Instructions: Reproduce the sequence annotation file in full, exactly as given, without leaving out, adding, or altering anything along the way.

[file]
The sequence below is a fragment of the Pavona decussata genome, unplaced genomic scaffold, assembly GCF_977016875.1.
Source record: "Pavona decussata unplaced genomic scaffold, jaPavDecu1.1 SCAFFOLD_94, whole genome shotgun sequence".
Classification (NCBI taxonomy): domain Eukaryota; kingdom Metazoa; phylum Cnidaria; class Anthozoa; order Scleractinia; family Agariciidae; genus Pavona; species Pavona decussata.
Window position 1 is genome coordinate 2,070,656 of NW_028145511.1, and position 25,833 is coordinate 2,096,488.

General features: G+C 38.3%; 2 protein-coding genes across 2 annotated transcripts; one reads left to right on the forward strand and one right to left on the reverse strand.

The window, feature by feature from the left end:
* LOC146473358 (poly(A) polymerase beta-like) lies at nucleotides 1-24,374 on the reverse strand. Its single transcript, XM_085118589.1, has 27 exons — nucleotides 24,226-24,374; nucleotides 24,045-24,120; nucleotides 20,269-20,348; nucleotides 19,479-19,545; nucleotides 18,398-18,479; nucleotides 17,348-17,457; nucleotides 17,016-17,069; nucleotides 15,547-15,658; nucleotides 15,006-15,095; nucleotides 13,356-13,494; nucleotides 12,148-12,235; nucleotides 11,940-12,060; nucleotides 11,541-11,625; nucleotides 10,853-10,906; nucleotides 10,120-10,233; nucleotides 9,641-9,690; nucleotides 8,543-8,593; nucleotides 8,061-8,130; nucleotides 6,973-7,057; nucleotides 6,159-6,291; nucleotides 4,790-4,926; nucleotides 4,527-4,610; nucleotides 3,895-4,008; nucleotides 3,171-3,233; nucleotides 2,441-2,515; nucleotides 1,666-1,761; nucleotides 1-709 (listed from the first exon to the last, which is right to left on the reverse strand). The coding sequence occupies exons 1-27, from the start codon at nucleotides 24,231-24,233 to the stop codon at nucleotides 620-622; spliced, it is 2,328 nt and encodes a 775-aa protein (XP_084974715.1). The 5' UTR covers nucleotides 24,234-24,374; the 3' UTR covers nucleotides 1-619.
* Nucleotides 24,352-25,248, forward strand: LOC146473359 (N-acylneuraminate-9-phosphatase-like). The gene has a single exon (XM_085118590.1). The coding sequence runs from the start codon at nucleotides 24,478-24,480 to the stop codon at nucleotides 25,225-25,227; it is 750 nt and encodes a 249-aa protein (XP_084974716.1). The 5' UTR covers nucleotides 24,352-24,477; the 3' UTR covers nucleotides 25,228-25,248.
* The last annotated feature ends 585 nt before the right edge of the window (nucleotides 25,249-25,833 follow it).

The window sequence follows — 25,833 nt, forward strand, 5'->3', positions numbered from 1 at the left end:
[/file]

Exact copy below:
The sequence below is a fragment of the Pavona decussata genome, unplaced genomic scaffold, assembly GCF_977016875.1.
Source record: "Pavona decussata unplaced genomic scaffold, jaPavDecu1.1 SCAFFOLD_94, whole genome shotgun sequence".
Classification (NCBI taxonomy): domain Eukaryota; kingdom Metazoa; phylum Cnidaria; class Anthozoa; order Scleractinia; family Agariciidae; genus Pavona; species Pavona decussata.
Window position 1 is genome coordinate 2,070,656 of NW_028145511.1, and position 25,833 is coordinate 2,096,488.

General features: G+C 38.3%; 2 protein-coding genes across 2 annotated transcripts; one reads left to right on the forward strand and one right to left on the reverse strand.

The window, feature by feature from the left end:
* LOC146473358 (poly(A) polymerase beta-like) lies at nucleotides 1-24,374 on the reverse strand. Its single transcript, XM_085118589.1, has 27 exons — nucleotides 24,226-24,374; nucleotides 24,045-24,120; nucleotides 20,269-20,348; nucleotides 19,479-19,545; nucleotides 18,398-18,479; nucleotides 17,348-17,457; nucleotides 17,016-17,069; nucleotides 15,547-15,658; nucleotides 15,006-15,095; nucleotides 13,356-13,494; nucleotides 12,148-12,235; nucleotides 11,940-12,060; nucleotides 11,541-11,625; nucleotides 10,853-10,906; nucleotides 10,120-10,233; nucleotides 9,641-9,690; nucleotides 8,543-8,593; nucleotides 8,061-8,130; nucleotides 6,973-7,057; nucleotides 6,159-6,291; nucleotides 4,790-4,926; nucleotides 4,527-4,610; nucleotides 3,895-4,008; nucleotides 3,171-3,233; nucleotides 2,441-2,515; nucleotides 1,666-1,761; nucleotides 1-709 (listed from the first exon to the last, which is right to left on the reverse strand). The coding sequence occupies exons 1-27, from the start codon at nucleotides 24,231-24,233 to the stop codon at nucleotides 620-622; spliced, it is 2,328 nt and encodes a 775-aa protein (XP_084974715.1). The 5' UTR covers nucleotides 24,234-24,374; the 3' UTR covers nucleotides 1-619.
* Nucleotides 24,352-25,248, forward strand: LOC146473359 (N-acylneuraminate-9-phosphatase-like). The gene has a single exon (XM_085118590.1). The coding sequence runs from the start codon at nucleotides 24,478-24,480 to the stop codon at nucleotides 25,225-25,227; it is 750 nt and encodes a 249-aa protein (XP_084974716.1). The 5' UTR covers nucleotides 24,352-24,477; the 3' UTR covers nucleotides 25,228-25,248.
* The last annotated feature ends 585 nt before the right edge of the window (nucleotides 25,249-25,833 follow it).

The window sequence follows — 25,833 nt, forward strand, 5'->3', positions numbered from 1 at the left end: